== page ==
The other night we and a couple of other families were doing fireworks in the park, something of an annual summer ritual, especially for Japanese young folk. (As an aside, it was something of a tradition for me and my brother as well, growing up in Hawaii, to set off fireworks and sparklers at New Years and on the 4th of July, but I believe one can no longer do that anymore — those Chinese firecrackers were pretty dangerous, come to think of it). Do some fireworks with the kids and you’re guaranteed to hear at least one Japanese adult say 懐かしい匂い (natsukashii nioi, or “this smell brings back memories”) as fireworks smoke wafts past.

Anyway, after a while of the kids doing short-lived sparklers, a group of about seven young women showed up at the park near to where we were situated, and proceeded to enact another Japanese summertime ritual, one I had never seen before, called スイカ割り(suika-wari, lit. splitting a watermelon).

Young women doing suika-wari

As you can see from the photos, it’s similar to the Mexican tradition of the piñata that children try to crack open with a stick while blindfolded and which eventually yields a rainfall of candy when opened. (Coincidentally, another tradition that featured in my brother and I’s upbringing). I gather, from various internet postings, that usually this watermelon game is done at the beach, but these girls were improvising. Anyway, it was quite humorous to watch none of them come very close at all to splitting the watermelon, and I wandered over to take some photos, only to then be invited to participate.

After some prodding from Naoko and others I eventually joined in the fun, and was surprised to see how dizzy one can get from just spinning around the requisite three times (mind you, I had had a couple of beers as well up to this point achat cialis pas cher). I felt a bit like a madman with this stick and the blindfold, and I think I look something like one in the photo below that Naoko took. In the end, as the girls guided me with verbal “this way, no that way”‘s, I came within a few inches of the watermelon but alas, no cigar.

Looking like a madman, in search of a watermelon

Eventually another of our party successfully nailed the watermelon and split it in two. I thought this would deflate the girls but they couldn’t have been happier that one of the invited guests, as it were, had struck the watermelon. They proceeded to break it up into small pieces with the help of Kaika and the other kids (truth be told, Kaika was a bit wary of the whole thing, I mean, all those young women were a bit daunting for him) and everyone pigged out and enjoyed being a pig as well (see the rest of the photos here).

The scene of the crime

After the watermelon feast had run its course and lots of cellphone pics of kawaii kids and peace signs, the girls brought out some fireworks and proceeded to do those with the kids (sparklers only), and even did some limbo with the watermelon stick, and a bit later had a bit of fun with a variation of a water balloon fight. These girls clearly knew how to have some good clean fun.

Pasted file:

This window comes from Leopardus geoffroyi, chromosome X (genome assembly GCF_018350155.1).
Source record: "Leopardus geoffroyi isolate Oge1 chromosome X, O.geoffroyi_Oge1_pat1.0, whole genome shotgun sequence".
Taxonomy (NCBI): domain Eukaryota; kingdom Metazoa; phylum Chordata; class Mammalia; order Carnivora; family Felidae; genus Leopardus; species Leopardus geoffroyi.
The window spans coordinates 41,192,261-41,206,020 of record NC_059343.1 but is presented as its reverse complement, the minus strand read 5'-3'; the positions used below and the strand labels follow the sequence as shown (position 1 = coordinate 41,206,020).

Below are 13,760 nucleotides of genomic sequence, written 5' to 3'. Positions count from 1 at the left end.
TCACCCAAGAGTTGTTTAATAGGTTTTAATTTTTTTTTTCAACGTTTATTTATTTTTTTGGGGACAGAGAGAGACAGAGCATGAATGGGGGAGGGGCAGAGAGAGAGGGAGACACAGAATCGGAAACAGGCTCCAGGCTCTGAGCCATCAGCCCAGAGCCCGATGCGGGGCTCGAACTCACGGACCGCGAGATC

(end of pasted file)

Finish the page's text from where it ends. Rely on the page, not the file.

I honestly couldn’t tell if these girls were junior high school or high school kids, or in college (except for the youngest, who was 9, I heard her say), but later someone told me they were high school kids. But what struck me was how, hmmn, what’s the right word for it….how mature they were, or how responsible. No, that makes them sound a bit cheerless, which they were anything but. Maybe “upstanding” or “decent” fits better. In Japanese, ちゃんとしている (chanto shiteiru). I wasn’t the only one who noticed this, others in our group commented about this as well, and one of the Japanese in our group suspected they were part of the same high school club or sports team from the way they acted.

For starters, they were organized. When the fireworks were produced, I saw one of them tell the nine-year-old (her sister, perhaps?) to get water, and this young girl grabbed the bottom half of a two-liter plastic water bottle — prepared just for the occasion? — from her bicycle basket and filled it up at a drink faucet, so there would be a receptacle to douse the sparklers in after they finished sparkling. (I had to smart a little at that one, considering our group had just been putting them on the ground in a central area). When they left a couple of hours later, there was no trace of their presence, everything — the watermelon, the sparklers — had been cleaned up and disposed of.

They were responsible, in fact. And they really looked after the kids. They seemed to me to take selfless pains to make sure each of the kids (there were three, including Kaika) got to try the sparklers and that no one was feeling neglected and that it was all being done safely so no one would get accidentally harmed. Any of them would be an ideal babysitter.

Later, a few minutes after we had said goodbye to them and thanked them for including us and our kids in their fun, they came up to us as a group and bowed en masse with a chorus of こちらこそ!’s (kochira koso, or “No, thank YOU,” or more formally, “The pleasure is mine.”). Very touching. Maybe these were the squarest kids in Japan (I kind of doubt it, of course), but there was something quite heartwarming about a bunch of high school girls, hanging out in a Tokyo city park at 9, 10 o’clock at night, doing nothing more untoward than smashing open a watermelon and lighting sparklers for kids.

One needs these little “makes you glad to live where you live” moments once in a while….


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